Following Pakistan batsman Fakhar Zaman’s controversial run out throughout the second ODI in Johannesburg, South African wicketkeeper Quinton de Kock is unlikely to face costs associated to dishonest the rules, in line with reviews.
After reviewing footage of the incident, match officers are believed to have come to the conclusion that de Kock was not in breach of the regulation on fielders deceiving batsmen.
In the final over of the match, with Pakistan nonetheless needing 30 to win, de Kock seemingly gestured to South African Aiden Markram to throw to the bowler’s finish, the place Haris Rauf was heading.
Fakhar, who had struck an impressive 193, regarded behind him, away from the path of the fielder, as he was working in the direction of the wicketkeeper and was shocked when Markram’s throw hit the stumps on the keeper’s finish.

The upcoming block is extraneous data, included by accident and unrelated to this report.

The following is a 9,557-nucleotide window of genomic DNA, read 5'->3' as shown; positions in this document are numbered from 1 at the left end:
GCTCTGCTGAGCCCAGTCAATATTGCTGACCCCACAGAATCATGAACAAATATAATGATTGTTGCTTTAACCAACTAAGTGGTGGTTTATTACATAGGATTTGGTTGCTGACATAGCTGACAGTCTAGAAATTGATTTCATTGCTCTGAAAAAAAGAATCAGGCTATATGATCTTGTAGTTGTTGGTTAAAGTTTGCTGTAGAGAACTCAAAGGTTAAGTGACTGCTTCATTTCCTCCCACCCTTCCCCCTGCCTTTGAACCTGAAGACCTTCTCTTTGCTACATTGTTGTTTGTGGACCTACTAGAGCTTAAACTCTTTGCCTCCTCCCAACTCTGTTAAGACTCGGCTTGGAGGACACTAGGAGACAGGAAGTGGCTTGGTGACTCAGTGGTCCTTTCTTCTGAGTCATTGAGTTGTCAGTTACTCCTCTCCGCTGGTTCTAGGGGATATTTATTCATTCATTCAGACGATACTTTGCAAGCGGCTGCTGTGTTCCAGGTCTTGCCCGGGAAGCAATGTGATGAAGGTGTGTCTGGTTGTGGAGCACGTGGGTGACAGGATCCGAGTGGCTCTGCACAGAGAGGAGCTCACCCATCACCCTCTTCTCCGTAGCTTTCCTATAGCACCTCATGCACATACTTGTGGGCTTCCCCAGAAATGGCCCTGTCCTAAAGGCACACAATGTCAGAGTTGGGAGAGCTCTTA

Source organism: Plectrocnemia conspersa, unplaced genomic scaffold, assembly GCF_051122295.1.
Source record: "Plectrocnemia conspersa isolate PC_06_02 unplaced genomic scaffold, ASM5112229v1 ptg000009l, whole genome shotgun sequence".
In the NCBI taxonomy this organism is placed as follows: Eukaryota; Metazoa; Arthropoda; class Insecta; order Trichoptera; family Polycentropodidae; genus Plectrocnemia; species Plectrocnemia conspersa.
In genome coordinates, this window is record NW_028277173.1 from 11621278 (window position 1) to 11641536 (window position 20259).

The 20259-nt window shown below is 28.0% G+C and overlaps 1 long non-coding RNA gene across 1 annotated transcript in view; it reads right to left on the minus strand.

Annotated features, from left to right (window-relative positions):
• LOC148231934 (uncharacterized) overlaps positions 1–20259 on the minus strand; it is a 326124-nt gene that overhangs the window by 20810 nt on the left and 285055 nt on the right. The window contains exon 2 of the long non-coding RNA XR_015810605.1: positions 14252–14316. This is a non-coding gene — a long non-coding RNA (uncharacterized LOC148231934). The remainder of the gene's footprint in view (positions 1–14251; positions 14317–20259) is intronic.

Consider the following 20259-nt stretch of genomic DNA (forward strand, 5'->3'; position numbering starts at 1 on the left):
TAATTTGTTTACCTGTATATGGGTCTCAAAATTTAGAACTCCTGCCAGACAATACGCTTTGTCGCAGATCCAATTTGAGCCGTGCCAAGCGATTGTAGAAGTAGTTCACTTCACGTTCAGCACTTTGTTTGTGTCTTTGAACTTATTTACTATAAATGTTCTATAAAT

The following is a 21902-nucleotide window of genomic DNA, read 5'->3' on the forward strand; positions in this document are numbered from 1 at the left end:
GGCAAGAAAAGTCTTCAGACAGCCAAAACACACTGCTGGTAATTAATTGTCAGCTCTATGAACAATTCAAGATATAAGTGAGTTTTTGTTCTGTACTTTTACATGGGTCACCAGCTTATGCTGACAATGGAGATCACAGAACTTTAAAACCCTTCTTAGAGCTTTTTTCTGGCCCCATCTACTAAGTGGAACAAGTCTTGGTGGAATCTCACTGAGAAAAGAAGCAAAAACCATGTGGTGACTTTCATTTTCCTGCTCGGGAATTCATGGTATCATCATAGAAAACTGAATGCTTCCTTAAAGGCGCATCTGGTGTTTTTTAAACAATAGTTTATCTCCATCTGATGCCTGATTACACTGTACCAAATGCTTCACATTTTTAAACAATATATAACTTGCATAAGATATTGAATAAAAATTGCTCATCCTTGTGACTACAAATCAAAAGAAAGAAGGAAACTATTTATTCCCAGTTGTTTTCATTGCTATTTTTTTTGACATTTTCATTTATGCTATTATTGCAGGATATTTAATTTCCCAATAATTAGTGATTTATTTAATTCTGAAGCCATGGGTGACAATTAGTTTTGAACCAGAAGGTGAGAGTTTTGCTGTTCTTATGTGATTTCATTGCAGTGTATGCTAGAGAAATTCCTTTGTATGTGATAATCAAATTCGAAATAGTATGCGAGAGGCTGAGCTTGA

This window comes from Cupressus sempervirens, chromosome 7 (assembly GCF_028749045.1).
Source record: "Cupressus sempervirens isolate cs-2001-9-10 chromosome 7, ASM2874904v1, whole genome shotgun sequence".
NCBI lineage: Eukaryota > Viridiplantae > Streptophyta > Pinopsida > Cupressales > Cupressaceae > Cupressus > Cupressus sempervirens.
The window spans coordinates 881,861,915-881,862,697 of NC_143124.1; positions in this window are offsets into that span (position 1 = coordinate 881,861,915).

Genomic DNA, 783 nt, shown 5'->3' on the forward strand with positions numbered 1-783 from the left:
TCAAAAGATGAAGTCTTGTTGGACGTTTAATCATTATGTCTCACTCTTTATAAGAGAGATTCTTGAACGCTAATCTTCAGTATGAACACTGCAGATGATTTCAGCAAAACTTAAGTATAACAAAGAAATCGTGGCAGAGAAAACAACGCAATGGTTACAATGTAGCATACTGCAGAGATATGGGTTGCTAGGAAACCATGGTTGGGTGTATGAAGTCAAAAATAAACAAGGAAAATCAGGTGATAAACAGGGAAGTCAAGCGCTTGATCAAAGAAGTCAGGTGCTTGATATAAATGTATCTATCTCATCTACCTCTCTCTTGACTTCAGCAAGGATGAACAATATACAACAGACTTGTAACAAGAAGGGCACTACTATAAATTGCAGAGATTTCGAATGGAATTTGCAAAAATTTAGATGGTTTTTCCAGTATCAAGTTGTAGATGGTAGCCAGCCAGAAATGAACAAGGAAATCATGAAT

Social media instantly went into overdrive with cries that de Kock had flouted the regulation on faux fielding which states that “it is unfair for any fielder willfully to attempt, by word or action, to distract, deceive or obstruct either batsman after the striker has received the ball”.
Fakhar admitted after the match that he had been taken unexpectedly however didn’t try to deflect blame for the dismissal on to dishonest by the South African wicketkeeper.
“I was looking at Haris Rauf because I thought the run-out would be at his end. It was my own fault,” he mentioned on the post-match press convention.
Officials are understood to have deemed that de Kock’s actions weren’t a trick and that he was indicating for the throw to go to the bowler’s finish.
South African fielder Tabraiz Shamsi tweeted on Monday that de Kock was calling for a fielder to again up the throw on the non-striker’s finish.
“QDK was NOT speaking 2 or pointing at the batsman, he was asking a fielder to back up at the non strikers end,” tweeted Shamsi.
“Not Quinnys fault the batman turned around 2 see instead of completing the run safely which he should have done.”